Mangaluru, Sept 13, 2018: Lancy D’Cunha, a noted leader based in Mangaluru, re-elected for a second two-year term as the AICU national president at the recently concluded annual general meeting in Vailankanni, Tamil Nadu, south India.
Mangaluru based Lancy D’Cunha, is a farmer-engineer and has been re-elected the National President of the AICU. he was earlier the vice president. Born on October 24, 1966, in Bondel, Mangalore in Dakshina Kannada, his wife Lidwin, is a teacher, they have two sons and a daughter.
Active at the grassroots in the Catholic community and in nurturing a dialogue with other faiths and working with them on the basic issues of the people. He has led the movement for justice for the victims of the Mangalore attacks in August 2008. Although Kandhamal in Odisha, eastern India, was the epicenter, Mangalore was also viciously targeted.
AICU has completed 99 years, its contribution is noteworthy; active across the nation, and involving the social and political, or secular, activities of the faith. The 99 years past have crossed watersheds such as the freedom struggle and Independence of India, the adoption of the Constitution by the young republic of India, and in the life of the Catholic Church, the Second Vatican Council and the declaration of the sui juris Oriental Rites in the country – making three Catholic Churches with overlapping jurisdictions throughout the land – would have been incomprehensible and certainly unimaginable to the founding fathers of what today is the largest laity movement in India.
All needed may not have been achieved, but certainly have taken important steps to help make the laity a healthy, vibrant partner with the hierarchy, the clergy, the women religious - not either in competition or a challenge to the hierarchy. But we are partners, which is the soul of the second Vatican and critical in an emerging economy and complex political and social diversity that India presents. The hierarchy recognizes AICU as the voice of secular laity, not placing in the same category as pious legions and groups. But perhaps more needs to be done from both sides, the bishops and clergy on the one hand, and the Catholic Union on the other, to make the laity stronger in every parish, in every diocese in every part of the country. That is the goal for AICU, and the ultimate expectation from the hierarchy of the church.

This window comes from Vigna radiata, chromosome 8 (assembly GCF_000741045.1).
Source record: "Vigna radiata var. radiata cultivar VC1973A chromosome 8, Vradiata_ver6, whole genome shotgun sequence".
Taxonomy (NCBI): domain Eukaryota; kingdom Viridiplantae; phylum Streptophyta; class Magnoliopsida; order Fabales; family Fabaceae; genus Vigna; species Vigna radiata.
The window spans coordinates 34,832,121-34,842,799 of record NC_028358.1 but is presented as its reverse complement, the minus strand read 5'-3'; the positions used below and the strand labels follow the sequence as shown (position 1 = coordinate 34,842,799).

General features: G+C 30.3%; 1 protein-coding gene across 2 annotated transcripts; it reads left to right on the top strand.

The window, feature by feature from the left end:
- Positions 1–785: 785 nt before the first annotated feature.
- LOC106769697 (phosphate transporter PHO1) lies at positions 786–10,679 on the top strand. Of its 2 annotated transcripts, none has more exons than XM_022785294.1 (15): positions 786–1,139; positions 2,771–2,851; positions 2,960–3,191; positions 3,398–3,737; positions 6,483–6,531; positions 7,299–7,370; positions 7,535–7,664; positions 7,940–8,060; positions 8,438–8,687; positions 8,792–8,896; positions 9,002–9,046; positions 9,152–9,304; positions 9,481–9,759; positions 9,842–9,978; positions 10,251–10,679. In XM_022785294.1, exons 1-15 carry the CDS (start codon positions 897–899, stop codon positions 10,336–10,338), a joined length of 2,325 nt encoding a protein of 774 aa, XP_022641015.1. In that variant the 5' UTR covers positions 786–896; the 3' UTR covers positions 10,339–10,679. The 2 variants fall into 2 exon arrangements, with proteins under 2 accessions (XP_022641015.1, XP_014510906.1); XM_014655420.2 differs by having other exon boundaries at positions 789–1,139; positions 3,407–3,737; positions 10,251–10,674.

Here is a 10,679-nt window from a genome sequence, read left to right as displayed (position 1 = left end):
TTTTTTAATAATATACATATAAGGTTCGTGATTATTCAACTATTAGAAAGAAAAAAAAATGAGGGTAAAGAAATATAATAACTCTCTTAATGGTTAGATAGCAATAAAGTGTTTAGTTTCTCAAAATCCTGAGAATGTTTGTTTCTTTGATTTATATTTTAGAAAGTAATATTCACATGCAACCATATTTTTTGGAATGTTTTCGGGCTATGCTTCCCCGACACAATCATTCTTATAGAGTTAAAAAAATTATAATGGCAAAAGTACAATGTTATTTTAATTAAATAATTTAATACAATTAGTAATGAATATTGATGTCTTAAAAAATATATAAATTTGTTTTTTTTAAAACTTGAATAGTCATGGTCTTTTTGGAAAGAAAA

AICU began the year 1919 when some lay leaders from Mangalore, Thrissur, and Chennai convened first Catholic laity conference at Chennai to organize the Catholic groups from different parts of Indian to face the difficulties of some outfits. After that they arranged some meetings in other parts of the country and in 1936 they formed All India Congress, now functioning in the name of AICU. Now there are more than 90 associations functioning in different dioceses of India - reaching the major goal.
We are especially working for social justice and uplifting our community and, to some extent it is a success, Political parties, social organizations and I may say the government does listen to our voice, even though it still sees the Bishops as the only face of the church.
His statement in brief follows: The All India Catholic Union (AICU) represents more than 19.9 million Catholics in the country, representing around 1.55 percent of its total population. It has units nation-wide. They belong to three Church rites — Latin Rite, Syro Malabar and Syro Malankara. The AICU, established in 1919, all set to celebrate the centenary.
Vision for future: The AICU leadership’s vision is, to be present in every parish as a Catholic association exercising our canonical right, different from but also complimenting the Parish Councils. To be vibrant, the council and other bodies of the parish will also be impacted and strengthened, and so will the diocese. The laity must be strengthened if the church is to remain strong without doubt. The presence and articulation of the problems, the demands, hopes, and aspirations of faith community, will enable to contribute in the formulation of government policy and influence its decisions on education, health, science, and the socio-economic development of the country. Government to mix politics and administration with religion, and religious nationalism as is taking shape now is opposed, and voice of AICU must be heared.